Wednesday, May 16, 2007

Press Release: Persee: Orchestrated Perception

Los Angeles – The days of Honest Abe have long gone. When the president says something we doubt it, dissect it, debate it and in many cases designate it as untrue. But why? Have we decided that our leaders lie, or are we reacting to past lies told by presidents?
Drew Schnurr, a Los Angeles composer and UCLA professor, has recently cracked the code. In a piece entitled Symphony of Lies, Schnurr has extracted the melodies and rhythms from three American presidents, including President Bill Clinton, President Lyndon B. Johnson and President Richard Nixon at the moment they told some of this centuries most infamous lies. Using the speech inflections of each lie, Symphony of Lies is a musical display that represents the psychologically ominous impact of lying.
Over the past decades, we have caught our leaders telling “white lies” and deceitful coordinated lies. A white lie is a considered to be an often trivial, diplomatic or a well-intentioned untruth. White lies have the power to shift human perception but they have also been the motivators for much more influential events. “A lie is what we give power to,” commented Schnurr “and the impact of lies is distrust.” Whether lies are told with a total disregard to their influence or with good intent, deciding upon their personal impact is up to you.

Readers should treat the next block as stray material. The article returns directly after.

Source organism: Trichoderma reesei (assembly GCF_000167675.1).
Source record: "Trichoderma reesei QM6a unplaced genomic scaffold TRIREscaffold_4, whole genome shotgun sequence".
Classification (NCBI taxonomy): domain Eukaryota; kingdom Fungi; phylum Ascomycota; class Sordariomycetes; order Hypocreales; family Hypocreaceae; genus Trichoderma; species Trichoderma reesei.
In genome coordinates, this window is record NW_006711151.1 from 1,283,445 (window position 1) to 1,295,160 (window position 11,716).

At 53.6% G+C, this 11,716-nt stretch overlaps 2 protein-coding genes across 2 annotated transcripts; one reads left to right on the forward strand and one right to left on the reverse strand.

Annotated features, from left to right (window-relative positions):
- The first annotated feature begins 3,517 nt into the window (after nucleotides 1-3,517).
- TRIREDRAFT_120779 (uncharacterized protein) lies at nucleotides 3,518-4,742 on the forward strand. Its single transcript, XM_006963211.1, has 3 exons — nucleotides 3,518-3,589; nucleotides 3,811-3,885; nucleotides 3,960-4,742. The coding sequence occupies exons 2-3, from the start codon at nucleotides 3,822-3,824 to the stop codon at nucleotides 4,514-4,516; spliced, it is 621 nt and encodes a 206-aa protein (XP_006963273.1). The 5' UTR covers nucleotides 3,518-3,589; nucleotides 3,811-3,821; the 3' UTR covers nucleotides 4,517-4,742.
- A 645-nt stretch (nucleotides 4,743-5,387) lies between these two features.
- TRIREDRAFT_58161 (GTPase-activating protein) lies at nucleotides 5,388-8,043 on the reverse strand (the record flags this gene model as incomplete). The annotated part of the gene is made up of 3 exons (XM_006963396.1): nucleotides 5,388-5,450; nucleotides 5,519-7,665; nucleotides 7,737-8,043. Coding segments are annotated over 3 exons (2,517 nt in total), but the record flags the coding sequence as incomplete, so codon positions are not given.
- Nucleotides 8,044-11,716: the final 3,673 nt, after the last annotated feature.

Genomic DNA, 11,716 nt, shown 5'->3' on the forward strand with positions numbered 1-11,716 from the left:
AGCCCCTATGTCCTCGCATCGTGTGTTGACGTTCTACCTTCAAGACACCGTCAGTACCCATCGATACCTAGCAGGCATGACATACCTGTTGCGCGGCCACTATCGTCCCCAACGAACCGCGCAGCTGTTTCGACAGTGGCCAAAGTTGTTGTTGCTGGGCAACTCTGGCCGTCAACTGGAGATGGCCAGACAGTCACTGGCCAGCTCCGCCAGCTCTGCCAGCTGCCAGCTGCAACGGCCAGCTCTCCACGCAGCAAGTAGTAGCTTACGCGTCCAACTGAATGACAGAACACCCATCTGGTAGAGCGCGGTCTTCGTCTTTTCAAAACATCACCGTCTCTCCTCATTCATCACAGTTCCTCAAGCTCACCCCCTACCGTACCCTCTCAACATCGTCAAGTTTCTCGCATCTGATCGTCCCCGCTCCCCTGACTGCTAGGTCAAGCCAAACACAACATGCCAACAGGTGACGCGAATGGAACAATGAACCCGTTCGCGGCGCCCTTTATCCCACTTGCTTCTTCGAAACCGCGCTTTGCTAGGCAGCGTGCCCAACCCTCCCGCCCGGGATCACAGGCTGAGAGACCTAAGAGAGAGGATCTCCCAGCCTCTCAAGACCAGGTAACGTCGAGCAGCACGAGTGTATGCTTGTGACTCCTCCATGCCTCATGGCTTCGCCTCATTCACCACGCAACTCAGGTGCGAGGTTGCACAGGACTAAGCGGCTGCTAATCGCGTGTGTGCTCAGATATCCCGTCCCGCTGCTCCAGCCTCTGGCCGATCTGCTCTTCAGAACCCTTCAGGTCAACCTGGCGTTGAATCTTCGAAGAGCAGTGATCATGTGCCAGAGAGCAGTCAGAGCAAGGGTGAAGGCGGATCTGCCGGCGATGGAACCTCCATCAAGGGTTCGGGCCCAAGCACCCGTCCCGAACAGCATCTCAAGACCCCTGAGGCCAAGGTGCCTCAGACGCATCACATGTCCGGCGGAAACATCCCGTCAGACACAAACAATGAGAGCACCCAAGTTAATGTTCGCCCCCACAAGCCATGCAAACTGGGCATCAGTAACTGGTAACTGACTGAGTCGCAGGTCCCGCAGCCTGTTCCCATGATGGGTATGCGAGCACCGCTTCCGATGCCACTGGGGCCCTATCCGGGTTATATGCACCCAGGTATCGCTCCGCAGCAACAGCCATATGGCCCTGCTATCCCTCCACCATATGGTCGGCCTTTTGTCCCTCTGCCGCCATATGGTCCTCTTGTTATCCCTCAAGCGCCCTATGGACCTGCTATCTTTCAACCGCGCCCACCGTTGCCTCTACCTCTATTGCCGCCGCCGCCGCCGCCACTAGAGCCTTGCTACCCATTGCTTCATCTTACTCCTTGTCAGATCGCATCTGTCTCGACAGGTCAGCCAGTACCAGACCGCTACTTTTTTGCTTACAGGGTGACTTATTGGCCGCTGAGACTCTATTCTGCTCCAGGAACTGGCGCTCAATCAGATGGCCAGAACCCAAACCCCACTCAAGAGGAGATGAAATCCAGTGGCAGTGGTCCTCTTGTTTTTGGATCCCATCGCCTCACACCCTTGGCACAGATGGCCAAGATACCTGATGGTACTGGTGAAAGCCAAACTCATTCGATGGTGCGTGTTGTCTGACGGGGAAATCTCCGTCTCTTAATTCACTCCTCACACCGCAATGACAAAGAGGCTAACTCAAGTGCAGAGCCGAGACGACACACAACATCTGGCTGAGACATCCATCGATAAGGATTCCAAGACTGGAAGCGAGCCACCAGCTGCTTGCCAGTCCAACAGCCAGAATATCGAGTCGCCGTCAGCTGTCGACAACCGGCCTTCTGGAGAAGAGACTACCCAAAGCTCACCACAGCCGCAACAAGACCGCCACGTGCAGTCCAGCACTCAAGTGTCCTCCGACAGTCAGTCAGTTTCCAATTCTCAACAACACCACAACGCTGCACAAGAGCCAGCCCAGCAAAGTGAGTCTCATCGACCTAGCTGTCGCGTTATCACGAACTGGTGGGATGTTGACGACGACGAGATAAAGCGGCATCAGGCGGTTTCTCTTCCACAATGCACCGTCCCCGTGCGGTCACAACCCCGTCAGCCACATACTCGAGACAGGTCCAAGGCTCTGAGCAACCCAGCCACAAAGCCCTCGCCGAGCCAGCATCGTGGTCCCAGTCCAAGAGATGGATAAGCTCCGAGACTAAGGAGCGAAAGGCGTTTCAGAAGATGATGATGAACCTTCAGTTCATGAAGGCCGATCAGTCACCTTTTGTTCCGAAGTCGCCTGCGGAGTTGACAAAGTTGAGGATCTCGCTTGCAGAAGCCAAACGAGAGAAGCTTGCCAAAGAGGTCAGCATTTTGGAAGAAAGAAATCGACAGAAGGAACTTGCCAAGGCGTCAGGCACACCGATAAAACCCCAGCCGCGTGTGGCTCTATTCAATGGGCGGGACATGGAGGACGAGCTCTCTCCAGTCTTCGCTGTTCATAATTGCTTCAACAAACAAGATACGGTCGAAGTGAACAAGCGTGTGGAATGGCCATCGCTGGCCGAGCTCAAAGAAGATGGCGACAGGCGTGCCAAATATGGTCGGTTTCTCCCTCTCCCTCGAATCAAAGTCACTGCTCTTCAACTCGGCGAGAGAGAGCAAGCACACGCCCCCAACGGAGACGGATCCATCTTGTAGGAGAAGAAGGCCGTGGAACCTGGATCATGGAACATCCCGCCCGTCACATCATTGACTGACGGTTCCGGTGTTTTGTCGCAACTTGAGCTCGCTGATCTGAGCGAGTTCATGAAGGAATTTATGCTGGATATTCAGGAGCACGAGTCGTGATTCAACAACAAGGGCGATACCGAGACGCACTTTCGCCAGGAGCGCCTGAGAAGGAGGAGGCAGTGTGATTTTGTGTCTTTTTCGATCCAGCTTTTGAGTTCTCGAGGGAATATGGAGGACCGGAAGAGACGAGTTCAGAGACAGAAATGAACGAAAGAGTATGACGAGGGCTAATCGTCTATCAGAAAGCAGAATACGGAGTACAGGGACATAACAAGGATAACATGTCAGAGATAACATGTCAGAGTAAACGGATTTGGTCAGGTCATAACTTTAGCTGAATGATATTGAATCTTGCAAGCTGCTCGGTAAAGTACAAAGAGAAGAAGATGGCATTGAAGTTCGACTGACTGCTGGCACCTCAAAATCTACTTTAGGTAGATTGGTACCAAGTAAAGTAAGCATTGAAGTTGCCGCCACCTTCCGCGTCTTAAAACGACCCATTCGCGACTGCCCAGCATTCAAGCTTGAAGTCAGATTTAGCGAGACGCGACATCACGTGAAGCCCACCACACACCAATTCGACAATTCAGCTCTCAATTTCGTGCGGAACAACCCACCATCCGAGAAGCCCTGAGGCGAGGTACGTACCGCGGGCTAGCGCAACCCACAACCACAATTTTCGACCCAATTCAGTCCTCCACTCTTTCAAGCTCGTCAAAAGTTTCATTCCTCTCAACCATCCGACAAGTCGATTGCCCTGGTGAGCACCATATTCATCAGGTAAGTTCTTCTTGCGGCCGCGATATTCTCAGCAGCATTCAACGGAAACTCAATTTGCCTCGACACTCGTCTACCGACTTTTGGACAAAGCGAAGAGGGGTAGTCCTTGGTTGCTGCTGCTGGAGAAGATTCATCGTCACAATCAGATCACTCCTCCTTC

Persee: Orchestrated Perception - Eye-Opening Music – Event Review
Avant-garde composer and UCLA professor Drew Schnurr’s mélange of visual and sound phenomena ripped a thread or two off the king’s robe with a formidable, mixed-media expose of the lies of U.S. presidents on Thursday night at the Regent Theatre in downtown Los Angeles. His experimental Persee: Orchestrated Perception filled the well-attended room with a series of stimulating musical and digital masterpieces. I loved it.

With the third piece of the evening, Drew answers his own question: What is the sound of deceit?- with the clever juxtaposition of repetitive, minimalist flashes of lies on a screen, and methodical bursts of disquieting chords. Like Beethoven himself, he uses volcanic string attacks to challenge the business-as-usual social veneer at the highest socio-political level.

Digital media artist Michael Chu was the visual player of the moment, adeptly projecting each of the lie’s words as its melody slid, or thundered, off the instruments. It made me wonder if an audience attuned to the music of deceit might not better recognize the nature of those they wish to lead them before selecting them for positions of power. Or do we hear their music without really listening? Hmmm.

The other two pieces were fascinating in their own ways. I’d never heard Drew before, and was impressed with his chamber ensemble’s melodic and harmonic ebbs and flows. By the end of the first piece I was captivated along with the rest of the audience. And the second piece, accompanied by C.E.B. Reas’s moment-to-moment digital process - which had me feeling like I was witness to the beauty of microbial flowering - was intoxicating. This composer bends and stretches rules within his own aesthetic, weaving his musical ideas in harmonious waves that threaten to drown, yet gently tumble
the listener forward with intrigue and anticipation.

Review by Adam Rosenthal, freelance writer, poet and songwriter from
Redondo Beach,CA

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